‘Can you give me back my foreskin?’ Temp Teacher and former member of the Danish Mosaic Community Leo Milgrom asked Chief Rabbi Bent Lexner in an open letter published in Politiken 07/28/2012.

Read more here (Article in Danish: Kan du give mig min forhud tilbage?)

In an insightful piece Milgrom shared his thoughts on the Jewish culture that had fostered a tradition of circumcision citing scripture on several occasions to expose some of the many commandments that the Jewish community of today have already abandoned.

A modern human being must be able to explore and discuss the culture, traditions and rituals which it is part of, but unfortunately some parts of the Jewish community seem unable to partake in such a debate, he claims. Surely, the time has come to question and abandon and ancient and cruel ritual that leaves children traumatised.

Chief Rabbi has circumcised more than 1.000 infant boys over the years according to his own records and he is the religious head of the Jewish community in Denmark. In that capacity Milgrom asks for answers on behalf of himself and perhaps to the benefit of some of the other boys Lexner circumcised over the years.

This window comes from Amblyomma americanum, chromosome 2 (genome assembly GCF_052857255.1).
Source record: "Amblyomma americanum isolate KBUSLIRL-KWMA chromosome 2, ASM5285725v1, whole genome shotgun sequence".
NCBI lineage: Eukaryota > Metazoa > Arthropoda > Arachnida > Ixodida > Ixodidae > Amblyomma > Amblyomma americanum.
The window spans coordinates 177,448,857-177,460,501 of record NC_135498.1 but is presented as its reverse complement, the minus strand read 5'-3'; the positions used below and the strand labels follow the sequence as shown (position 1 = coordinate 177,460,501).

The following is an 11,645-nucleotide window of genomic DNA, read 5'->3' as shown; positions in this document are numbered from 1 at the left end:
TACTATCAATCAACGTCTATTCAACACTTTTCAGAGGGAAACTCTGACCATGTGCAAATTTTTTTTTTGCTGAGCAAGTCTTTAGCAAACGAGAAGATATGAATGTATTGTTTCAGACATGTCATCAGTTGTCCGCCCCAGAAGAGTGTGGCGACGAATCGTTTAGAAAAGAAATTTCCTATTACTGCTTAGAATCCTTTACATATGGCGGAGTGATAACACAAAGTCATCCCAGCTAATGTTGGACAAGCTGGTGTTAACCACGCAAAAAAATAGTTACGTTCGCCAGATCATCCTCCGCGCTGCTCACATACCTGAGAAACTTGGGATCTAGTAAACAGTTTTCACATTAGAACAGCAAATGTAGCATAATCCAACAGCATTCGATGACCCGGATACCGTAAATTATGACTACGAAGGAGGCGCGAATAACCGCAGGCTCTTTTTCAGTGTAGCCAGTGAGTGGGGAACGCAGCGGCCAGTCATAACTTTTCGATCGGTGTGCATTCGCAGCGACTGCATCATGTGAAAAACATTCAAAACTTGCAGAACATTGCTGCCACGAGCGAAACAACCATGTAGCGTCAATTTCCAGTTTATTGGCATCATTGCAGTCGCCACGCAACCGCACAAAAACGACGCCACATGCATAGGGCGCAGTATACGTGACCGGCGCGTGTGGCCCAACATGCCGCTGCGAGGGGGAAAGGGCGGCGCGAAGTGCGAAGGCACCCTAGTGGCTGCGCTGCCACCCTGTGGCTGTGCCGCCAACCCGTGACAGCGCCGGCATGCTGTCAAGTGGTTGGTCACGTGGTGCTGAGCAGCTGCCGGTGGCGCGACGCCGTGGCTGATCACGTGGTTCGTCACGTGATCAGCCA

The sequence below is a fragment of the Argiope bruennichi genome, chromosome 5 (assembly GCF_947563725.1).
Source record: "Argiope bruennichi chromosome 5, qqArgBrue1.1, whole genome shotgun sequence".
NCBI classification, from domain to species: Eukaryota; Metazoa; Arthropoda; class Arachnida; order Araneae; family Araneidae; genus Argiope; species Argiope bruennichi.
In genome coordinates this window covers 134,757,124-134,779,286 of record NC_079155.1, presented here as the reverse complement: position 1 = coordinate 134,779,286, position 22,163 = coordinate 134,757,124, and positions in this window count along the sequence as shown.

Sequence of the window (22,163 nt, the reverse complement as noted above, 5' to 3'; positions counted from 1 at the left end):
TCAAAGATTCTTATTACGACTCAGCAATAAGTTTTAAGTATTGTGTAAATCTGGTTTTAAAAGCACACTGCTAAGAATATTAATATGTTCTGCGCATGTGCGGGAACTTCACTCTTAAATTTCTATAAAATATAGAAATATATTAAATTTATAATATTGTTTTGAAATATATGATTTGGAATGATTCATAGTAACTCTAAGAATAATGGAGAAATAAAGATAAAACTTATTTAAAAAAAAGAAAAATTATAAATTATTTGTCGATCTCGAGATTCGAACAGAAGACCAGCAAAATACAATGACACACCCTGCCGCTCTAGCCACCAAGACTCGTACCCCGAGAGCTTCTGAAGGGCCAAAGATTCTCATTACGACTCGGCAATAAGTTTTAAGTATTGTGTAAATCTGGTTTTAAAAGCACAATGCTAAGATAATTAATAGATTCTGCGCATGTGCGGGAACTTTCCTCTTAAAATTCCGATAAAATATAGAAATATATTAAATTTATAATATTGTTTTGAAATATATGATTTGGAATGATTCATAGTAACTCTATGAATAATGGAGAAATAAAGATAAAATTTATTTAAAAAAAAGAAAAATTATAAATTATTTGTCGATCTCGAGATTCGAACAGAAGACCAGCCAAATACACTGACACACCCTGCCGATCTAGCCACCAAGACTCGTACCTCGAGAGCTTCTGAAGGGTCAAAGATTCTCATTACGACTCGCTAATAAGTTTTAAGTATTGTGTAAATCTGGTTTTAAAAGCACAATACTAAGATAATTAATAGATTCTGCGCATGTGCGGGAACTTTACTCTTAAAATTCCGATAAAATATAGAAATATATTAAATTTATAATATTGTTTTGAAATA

The intimate bond of trust between parents and child is irreversible severed during circumcision, substituting family with religion. Later in life, when the boy becomes a man, yet again the circumcision inhibits intimacy between the man and his sexual partner. Between them will always be a third party; religion.

Milgrom’s mother cried during the circumcision, his father nearly fainted, they have confided to him. His question to the Chief Rabbi is ‘Why didn’t the circumciser stop to ask what was the matter?… Did he at any time think: I wonder what this little boy thinks about what I’m doing to him? Do these contemplations not even enter your minds?’

To my knowledge Milgrom’s questions, as I have described them here, remain unanswered. Cheif Rabbi of Denmark Bent Lexner never replied.

‘Circumcised radio host: It is Pure Torture’


by Lena Nyhus / iQvixen

When the debate about male genital mutilation (so-called circumcision) flared up in Denmark during the summer of 2012 one of the most compelling opinions voiced was that of journalist and author Kjeld Koplev; ‘In my opinion it is pure torture!’ he exclaimed in a column printed in the prominent Danish newspaper Politiken on 07/18/2012 and continued to explain how the circumcision he suffered through as an infant had left him traumatized and with castration anxiety lasting into adulthood and crippling his life and sexuality.